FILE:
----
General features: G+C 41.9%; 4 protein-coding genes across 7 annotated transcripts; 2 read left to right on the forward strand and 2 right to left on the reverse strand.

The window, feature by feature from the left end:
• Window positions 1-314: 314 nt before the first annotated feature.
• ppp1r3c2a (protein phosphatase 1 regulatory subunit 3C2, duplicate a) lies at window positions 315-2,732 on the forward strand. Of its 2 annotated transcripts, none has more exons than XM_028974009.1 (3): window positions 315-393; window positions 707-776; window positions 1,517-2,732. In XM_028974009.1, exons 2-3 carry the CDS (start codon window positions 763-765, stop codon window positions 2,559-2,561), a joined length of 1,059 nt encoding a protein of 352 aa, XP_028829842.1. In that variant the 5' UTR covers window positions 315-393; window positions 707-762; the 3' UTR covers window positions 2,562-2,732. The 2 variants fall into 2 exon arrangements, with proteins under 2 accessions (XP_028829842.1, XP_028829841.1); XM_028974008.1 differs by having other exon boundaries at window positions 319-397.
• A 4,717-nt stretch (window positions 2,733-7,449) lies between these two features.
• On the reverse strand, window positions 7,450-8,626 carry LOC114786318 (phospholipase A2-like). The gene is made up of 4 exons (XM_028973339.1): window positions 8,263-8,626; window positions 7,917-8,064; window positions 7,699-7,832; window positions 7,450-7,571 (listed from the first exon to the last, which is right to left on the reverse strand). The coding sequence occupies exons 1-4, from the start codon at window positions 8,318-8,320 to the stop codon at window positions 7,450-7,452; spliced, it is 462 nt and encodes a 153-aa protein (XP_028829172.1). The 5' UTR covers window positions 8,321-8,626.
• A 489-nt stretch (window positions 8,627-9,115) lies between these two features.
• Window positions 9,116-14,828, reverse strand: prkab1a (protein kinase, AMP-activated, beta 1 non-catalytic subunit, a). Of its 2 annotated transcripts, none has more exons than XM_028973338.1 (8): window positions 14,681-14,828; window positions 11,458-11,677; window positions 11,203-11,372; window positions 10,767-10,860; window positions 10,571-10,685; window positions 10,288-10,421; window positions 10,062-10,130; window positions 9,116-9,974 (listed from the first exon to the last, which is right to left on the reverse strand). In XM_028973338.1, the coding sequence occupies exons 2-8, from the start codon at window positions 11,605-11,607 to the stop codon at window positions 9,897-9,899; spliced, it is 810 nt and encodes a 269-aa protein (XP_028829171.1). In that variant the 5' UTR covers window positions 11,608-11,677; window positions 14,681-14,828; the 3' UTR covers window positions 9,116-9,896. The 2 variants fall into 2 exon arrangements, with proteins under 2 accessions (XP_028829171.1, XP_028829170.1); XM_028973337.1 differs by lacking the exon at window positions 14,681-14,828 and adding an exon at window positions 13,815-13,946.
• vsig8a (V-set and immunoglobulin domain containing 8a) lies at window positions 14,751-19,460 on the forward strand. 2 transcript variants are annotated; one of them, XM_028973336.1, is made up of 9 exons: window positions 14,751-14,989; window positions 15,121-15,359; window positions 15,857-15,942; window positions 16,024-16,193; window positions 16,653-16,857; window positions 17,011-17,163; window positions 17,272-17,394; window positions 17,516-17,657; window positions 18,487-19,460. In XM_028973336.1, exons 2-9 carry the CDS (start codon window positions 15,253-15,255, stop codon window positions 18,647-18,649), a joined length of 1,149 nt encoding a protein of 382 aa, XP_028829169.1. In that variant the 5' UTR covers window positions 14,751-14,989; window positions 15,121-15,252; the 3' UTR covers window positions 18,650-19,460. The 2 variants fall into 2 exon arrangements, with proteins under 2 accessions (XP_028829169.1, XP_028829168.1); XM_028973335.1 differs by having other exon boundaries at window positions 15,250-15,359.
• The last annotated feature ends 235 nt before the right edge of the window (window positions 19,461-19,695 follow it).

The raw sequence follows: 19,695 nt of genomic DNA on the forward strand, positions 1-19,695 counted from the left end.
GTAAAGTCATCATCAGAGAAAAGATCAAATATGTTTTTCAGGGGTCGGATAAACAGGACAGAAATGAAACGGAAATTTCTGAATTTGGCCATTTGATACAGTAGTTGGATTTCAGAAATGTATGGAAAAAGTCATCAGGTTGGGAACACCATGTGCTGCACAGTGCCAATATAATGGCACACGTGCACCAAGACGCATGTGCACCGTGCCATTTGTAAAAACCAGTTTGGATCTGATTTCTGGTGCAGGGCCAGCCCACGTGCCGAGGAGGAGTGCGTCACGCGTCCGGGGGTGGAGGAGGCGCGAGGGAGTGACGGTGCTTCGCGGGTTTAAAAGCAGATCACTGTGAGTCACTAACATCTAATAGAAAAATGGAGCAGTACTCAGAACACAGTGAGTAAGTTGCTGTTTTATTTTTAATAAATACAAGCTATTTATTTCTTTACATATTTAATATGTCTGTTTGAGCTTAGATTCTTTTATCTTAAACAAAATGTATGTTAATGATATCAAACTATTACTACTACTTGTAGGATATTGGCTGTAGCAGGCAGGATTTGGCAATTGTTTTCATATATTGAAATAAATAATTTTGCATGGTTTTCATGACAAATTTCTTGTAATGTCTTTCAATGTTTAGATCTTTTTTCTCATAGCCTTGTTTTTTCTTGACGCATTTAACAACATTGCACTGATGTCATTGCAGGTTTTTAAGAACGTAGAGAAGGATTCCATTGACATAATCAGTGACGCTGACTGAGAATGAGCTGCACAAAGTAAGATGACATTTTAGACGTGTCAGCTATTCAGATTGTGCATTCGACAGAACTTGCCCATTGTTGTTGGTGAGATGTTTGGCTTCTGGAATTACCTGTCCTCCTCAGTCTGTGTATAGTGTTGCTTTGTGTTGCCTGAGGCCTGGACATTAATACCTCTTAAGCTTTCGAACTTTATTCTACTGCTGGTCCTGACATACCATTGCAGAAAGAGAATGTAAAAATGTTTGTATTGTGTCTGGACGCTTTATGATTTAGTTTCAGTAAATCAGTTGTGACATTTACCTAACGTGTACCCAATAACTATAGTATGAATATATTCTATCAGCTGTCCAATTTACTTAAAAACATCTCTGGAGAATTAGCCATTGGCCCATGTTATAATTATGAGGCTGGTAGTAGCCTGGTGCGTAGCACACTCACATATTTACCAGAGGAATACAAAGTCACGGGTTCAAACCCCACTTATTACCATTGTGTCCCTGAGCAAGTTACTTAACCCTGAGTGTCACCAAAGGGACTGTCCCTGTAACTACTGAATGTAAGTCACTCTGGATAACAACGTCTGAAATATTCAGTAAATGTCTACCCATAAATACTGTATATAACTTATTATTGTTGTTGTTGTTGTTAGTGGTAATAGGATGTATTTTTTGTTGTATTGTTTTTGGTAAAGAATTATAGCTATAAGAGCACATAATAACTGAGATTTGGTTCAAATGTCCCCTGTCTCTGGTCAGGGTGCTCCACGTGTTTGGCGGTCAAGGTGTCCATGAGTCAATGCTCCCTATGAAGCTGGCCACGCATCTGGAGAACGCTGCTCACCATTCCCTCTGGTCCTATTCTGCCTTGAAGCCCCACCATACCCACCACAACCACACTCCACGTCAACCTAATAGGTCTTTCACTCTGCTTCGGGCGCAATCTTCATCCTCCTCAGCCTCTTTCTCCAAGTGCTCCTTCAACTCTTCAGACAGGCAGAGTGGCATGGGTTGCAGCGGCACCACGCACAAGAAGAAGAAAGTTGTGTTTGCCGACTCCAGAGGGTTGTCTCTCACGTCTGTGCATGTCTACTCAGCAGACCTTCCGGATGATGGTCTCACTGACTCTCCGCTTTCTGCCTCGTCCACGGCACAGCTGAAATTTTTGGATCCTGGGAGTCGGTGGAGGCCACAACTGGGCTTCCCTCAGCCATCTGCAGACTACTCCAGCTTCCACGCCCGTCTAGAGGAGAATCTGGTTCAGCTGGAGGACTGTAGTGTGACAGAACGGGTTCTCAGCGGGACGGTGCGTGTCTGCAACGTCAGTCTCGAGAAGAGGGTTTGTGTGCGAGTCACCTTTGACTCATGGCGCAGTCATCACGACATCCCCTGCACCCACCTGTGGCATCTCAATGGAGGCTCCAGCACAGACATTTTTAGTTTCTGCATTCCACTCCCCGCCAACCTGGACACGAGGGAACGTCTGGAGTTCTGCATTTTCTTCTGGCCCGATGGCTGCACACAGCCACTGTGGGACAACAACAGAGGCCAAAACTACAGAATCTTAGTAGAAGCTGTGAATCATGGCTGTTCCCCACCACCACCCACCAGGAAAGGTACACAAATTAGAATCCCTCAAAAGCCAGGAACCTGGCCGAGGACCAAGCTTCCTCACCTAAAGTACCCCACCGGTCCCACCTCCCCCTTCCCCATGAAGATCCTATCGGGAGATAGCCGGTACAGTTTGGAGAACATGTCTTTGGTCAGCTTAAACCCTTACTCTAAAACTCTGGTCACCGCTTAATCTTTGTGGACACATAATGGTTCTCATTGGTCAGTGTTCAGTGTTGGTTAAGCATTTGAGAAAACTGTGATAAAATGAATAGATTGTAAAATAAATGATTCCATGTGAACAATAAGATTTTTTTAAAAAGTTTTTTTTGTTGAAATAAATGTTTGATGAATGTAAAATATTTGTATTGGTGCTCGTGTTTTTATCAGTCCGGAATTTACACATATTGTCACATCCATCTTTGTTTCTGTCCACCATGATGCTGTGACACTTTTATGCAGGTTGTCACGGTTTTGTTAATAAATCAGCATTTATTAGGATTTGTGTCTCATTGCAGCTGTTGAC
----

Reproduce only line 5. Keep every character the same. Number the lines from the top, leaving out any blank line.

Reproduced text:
• A 4,717-nt stretch (window positions 2,733-7,449) lies between these two features.